This week, I ventured out into the gardens to do some clean-up and weeding. I saw so many new baby shoots of growth coming up from the different varieties. I am hoping for an abundant bloom season come next April/May.
One of the things I have been actively working on is getting my garden records organized. This is something I've attempted to to do several times in the past, but always found an excuse not to complete the task. Recording and mapping out 200 varieties of irises isn't easy. However, when applying to become a HIPS Display Garden, they required an inventory or map of the varieties that I grow. After several days of going through typed and handwritten notes, I was finally able to come up with a final inventory list.
Now that I'm on the other side of organizing my beds through written records,I think that keeping a list of varieties of flowers that you grow is extremely helpful. The list doesn't have to be complicated. I typed my inventory into a table that I created through Word. Excel is another option. While gardening is a hobby, being efficient can make your hobby much more enjoyable. Record keeping helps accomplish that. Now I just need to work on organizing my ceramics room and sewing area. :)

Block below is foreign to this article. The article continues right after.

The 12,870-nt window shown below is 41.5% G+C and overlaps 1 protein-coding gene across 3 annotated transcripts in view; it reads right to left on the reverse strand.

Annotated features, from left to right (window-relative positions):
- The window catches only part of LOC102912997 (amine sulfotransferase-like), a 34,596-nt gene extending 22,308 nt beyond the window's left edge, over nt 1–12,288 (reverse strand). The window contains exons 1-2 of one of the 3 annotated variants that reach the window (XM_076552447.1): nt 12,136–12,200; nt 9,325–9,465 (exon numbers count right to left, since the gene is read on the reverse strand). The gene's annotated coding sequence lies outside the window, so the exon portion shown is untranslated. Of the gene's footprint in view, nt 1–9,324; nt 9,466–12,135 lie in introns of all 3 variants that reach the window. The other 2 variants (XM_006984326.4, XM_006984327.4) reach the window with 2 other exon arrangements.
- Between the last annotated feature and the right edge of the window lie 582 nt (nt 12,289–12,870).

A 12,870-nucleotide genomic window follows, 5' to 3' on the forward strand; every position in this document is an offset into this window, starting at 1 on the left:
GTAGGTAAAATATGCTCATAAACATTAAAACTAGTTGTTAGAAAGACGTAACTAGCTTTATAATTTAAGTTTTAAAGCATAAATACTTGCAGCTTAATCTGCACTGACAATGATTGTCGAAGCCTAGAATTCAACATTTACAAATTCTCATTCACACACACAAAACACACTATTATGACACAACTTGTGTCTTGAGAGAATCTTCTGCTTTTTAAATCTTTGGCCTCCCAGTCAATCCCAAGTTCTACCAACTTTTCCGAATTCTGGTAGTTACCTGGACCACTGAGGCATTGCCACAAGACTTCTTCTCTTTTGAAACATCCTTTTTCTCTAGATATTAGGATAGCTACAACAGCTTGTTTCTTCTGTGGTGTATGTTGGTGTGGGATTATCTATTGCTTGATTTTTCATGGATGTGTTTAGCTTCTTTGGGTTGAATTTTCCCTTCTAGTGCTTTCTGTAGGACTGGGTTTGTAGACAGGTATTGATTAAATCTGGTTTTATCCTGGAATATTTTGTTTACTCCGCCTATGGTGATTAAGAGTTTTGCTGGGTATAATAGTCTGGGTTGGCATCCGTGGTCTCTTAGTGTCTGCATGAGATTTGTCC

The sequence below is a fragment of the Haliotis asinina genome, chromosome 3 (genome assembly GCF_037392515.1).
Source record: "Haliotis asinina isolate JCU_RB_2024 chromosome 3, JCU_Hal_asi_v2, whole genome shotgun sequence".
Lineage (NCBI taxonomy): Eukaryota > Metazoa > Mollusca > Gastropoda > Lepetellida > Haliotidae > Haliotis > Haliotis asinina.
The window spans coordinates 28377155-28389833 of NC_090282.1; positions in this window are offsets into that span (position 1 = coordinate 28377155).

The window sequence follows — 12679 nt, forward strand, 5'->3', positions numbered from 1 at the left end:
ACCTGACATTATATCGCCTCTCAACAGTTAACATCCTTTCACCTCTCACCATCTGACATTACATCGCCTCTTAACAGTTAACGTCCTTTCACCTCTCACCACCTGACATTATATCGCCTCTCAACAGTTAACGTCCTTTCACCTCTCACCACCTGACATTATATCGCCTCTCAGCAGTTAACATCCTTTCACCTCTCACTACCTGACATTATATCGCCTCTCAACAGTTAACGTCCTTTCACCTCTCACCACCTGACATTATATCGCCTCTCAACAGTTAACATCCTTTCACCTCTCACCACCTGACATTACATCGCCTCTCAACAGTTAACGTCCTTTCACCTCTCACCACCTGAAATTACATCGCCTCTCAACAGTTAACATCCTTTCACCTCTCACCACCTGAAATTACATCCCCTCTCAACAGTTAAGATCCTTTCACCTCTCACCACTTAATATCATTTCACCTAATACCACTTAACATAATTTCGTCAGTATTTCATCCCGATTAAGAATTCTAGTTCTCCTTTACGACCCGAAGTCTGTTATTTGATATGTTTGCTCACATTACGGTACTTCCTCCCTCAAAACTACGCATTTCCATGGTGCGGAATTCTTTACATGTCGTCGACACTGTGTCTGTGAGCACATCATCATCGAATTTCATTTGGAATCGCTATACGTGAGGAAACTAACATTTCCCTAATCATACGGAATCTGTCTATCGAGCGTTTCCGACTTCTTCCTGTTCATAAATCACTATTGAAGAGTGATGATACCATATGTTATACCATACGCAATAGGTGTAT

See you in two weeks! Only 16 weeks until the irises start blooming!
When I began growing irises about 15 years ago, I knew nothing about iris varieties and how irises got their names. I had no idea there were iris organizations. As time went by and I started collecting more and more varieties, I became more interested in iris history in the States. I joined HIPS - the Historic Iris Preservation Society, and the American Iris Society and my love for irises grew more and more. Recently, I began the process of applying to become a HIPS Display Garden. I'm happy to save that Stormy Weather Iris Gardens has completed the process and we are an official HIPS Display Garden! We are one of only two in the state of Virginia. The other is Monticello/Tufton Farm in Charlottesville. With that said, our gardens are mix of both old and new varieties and I like that we have a mix of both the past and the present. It gives those who come see our house gardens an example of how irises have changed over the years in America.